The Anatomy of a Historical Double-Hung Window

Windows have a lot of parts, and each has a name.  We came across this old drawing called "Anatomy of a Double Hung Window".  Here you are looking at the inside of what is one of the most common styles of windows we find in old homes that were built before 1960. While the glass and sticking patterns can vary, the basic mechanical operation of all double-hung windows is essentially the same.  This picture combined with our descriptions below should help anyone attempting to identify parts of these windows.

Double hung window glossary

The following are common descriptions of words often used during a window restoration project:


Trim that runs along the interior wall under the stool.

Blind Stop

Exterior element that holds the upper sash from falling outward.


Exterior casing covering most of the blind stop that is adjacent to brick.


Exterior trim that covers most of the blind stop.

Double Hung

Window configuration with an upper and lower sash that both freely slide up and down, each attached to it's own balance mechanism.

Drip Cap

Protective molding, or flashing, over window head. Keeps water from running directly onto the window from above.

Glazing Points

Small pieces of metal that hold the glass in the sash before and while the glazing putty is applied.

Glazing Putty

The putty that holds glass into the window sash.

Interior Stop

Interior trim along the inside vertical edges of the lower sash.


Framing on the side of a window that the sash slide up and down along.

Meeting Rail

 The place where the upper rail on the lower sash and the lower rail of the upper sash meet where the window lock hardware is usually attached in double hung window configurations.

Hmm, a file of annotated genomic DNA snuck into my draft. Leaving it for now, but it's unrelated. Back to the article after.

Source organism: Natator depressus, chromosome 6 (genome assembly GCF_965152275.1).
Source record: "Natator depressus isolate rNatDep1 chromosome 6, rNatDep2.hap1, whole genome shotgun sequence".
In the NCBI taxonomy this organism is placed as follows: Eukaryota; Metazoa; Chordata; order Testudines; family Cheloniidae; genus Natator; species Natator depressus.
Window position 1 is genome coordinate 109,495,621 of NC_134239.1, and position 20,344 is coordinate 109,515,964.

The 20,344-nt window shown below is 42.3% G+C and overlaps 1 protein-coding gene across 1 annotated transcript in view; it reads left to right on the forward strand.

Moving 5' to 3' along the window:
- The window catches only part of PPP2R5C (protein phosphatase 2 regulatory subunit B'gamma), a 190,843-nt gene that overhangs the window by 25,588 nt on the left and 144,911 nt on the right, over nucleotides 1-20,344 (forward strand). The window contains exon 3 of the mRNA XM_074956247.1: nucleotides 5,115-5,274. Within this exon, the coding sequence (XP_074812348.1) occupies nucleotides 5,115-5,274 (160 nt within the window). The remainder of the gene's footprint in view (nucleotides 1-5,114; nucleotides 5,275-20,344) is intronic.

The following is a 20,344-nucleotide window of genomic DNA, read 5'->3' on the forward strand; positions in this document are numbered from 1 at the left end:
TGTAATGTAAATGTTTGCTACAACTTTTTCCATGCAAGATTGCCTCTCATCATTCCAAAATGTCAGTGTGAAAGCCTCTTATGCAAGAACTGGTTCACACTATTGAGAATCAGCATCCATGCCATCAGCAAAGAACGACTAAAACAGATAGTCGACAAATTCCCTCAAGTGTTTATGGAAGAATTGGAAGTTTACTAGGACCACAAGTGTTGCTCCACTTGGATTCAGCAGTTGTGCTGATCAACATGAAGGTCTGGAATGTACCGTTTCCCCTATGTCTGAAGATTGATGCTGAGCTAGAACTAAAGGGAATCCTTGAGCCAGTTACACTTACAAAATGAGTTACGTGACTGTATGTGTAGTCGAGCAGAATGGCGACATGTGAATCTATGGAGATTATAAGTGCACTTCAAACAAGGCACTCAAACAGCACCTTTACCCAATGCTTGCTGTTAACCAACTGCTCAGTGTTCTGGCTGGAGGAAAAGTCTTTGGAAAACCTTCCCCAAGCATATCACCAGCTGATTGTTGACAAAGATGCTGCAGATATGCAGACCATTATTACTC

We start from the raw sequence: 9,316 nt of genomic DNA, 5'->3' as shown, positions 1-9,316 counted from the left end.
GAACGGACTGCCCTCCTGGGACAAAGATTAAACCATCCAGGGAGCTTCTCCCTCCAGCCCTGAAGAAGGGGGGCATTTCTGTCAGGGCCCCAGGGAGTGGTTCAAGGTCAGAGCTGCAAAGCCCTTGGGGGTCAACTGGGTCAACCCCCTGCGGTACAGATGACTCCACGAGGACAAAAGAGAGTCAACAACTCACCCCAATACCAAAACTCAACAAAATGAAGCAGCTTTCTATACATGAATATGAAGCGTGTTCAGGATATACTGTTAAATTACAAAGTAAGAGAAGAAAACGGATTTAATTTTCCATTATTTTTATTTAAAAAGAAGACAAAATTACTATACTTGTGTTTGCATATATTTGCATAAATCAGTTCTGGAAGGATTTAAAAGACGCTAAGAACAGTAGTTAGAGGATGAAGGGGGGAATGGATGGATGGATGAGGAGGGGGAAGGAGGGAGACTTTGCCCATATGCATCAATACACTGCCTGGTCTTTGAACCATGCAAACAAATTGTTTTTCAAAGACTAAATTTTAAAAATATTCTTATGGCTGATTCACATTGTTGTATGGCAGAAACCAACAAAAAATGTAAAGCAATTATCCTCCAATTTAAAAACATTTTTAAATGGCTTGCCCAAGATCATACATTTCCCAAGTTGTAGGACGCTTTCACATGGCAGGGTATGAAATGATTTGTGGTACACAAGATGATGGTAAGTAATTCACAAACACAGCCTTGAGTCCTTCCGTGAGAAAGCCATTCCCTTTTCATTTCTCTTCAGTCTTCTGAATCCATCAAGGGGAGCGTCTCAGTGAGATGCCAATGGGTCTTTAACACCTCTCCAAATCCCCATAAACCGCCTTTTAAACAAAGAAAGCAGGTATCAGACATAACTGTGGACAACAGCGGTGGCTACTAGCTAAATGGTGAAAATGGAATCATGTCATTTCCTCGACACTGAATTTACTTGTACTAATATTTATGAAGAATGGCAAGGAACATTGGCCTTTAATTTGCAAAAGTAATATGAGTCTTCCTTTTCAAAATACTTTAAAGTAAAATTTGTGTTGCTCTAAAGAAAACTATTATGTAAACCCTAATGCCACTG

A structural muntin that spans from one side of a sash to the other.


Decorative element in a sash which divides the glass into different shapes. Can be a variety of patterns and profiles.

Parting Bead

Also known as parting stop. This is the molding separating tracks in which ride the upper and lower sash.  Keeps sash from rubbing against each other.


The sash cord or chain travels from it's attachment on the sash over this into the weight pocket where weights are attached which balances the sash and allows the window to operate smoothly.


The horizontal frame parts of a window sash.


The process of adjusting the parts of a window so that the sash line up properly.


The process of replacing the sash cord on the lower or upper sash.


The portion of the window which holds the glass. Sash can be fixed in place, or move in a variety of styles.  The jamb and stops can provide a track for the operation of a hung sash.

Sash Cord or Chain

Cotton rope or metal chain that attaches the sash to the weights by running over a pulley near the top of the jamb.


The bottom piece of an opening that the lower sash rests on when closed.

Single Hung

Window configuration with a fixed upper sash and freely sliding lower sash attached to a balance mechanism.


The vertical sides of a window sash


Interior trim piece that forms a ledge at the bottom of the lower sash when closed.

Storm Window

Protective covering for window unit that protects the window from weather and air infiltration.

Sub Sill

Supporting piece under the sill.  Often made from wood, concrete, or stone.


Material used between sash and jamb to allow the sash to slide more smoothely and decrease air infiltration.

Weight Pocket

Pocket of space behind jamb for the weights to raise and lower within.


Each sash has a pair equal in weight that are attached to create smooth operation in both raising and lowering the sash.